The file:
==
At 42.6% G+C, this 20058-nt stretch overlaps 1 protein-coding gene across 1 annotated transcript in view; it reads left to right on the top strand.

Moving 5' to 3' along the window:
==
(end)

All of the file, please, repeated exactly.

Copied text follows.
At 42.6% G+C, this 20058-nt stretch overlaps 1 protein-coding gene across 1 annotated transcript in view; it reads left to right on the top strand.

Moving 5' to 3' along the window: